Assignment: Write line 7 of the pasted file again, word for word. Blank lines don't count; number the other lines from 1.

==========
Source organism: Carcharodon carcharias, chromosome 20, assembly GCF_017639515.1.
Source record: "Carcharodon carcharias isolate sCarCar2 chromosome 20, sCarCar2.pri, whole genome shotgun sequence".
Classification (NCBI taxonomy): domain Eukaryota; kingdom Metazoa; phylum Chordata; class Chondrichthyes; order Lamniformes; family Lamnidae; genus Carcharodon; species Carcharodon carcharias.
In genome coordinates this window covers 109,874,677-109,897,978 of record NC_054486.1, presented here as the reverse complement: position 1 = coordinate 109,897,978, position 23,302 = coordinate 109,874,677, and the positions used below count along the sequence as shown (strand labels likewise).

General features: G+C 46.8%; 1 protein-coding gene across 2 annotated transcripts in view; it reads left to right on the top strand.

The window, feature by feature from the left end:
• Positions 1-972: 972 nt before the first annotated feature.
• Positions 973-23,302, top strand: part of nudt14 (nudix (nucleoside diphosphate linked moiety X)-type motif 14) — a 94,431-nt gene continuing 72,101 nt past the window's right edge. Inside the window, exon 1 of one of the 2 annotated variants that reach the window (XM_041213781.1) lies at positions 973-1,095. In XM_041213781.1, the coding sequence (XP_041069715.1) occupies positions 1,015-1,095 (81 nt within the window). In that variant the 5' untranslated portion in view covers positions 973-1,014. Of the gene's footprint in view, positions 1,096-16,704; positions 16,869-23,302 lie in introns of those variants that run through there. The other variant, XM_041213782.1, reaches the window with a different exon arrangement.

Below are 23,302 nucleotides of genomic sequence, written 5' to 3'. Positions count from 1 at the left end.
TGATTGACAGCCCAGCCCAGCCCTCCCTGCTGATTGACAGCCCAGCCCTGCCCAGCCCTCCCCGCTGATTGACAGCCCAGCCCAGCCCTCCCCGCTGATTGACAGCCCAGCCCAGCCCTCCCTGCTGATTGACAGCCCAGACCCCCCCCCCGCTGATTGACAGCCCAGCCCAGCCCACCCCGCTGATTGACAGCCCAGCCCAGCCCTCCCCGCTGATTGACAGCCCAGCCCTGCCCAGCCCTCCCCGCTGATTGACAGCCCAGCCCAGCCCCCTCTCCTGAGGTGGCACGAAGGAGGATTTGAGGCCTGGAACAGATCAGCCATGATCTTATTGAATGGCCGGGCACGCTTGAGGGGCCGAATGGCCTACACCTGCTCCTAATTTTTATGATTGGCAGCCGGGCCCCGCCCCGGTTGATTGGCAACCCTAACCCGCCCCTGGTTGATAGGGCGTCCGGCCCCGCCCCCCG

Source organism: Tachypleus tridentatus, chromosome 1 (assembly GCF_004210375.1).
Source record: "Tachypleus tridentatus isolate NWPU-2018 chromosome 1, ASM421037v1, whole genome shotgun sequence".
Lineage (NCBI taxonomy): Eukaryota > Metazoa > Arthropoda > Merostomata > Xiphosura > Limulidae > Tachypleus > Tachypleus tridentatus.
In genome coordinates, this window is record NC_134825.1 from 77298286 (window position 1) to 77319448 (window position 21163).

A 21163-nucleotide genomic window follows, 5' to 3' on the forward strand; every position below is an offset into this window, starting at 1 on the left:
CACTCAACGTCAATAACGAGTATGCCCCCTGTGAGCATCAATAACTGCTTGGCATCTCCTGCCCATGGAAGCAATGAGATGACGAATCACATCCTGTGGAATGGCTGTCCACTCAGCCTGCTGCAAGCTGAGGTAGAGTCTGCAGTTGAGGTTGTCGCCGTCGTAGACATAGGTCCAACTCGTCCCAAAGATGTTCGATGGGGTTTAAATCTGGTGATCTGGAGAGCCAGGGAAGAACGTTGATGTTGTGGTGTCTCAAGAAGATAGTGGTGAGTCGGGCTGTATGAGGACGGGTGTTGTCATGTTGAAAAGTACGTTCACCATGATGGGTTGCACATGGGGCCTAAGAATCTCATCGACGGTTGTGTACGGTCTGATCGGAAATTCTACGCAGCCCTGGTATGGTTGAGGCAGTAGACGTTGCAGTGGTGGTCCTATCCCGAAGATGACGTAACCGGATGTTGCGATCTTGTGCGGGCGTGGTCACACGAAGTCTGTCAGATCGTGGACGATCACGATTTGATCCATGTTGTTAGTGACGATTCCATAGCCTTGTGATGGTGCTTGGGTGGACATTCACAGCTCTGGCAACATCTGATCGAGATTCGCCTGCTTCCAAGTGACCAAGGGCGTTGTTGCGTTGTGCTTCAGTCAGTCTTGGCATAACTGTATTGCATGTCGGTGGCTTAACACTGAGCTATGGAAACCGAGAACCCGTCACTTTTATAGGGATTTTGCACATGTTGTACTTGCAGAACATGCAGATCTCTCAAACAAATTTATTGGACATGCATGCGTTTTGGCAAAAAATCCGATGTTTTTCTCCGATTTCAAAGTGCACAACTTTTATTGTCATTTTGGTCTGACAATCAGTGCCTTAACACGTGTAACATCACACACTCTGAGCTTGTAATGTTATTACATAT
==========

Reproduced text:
• Positions 1-972: 972 nt before the first annotated feature.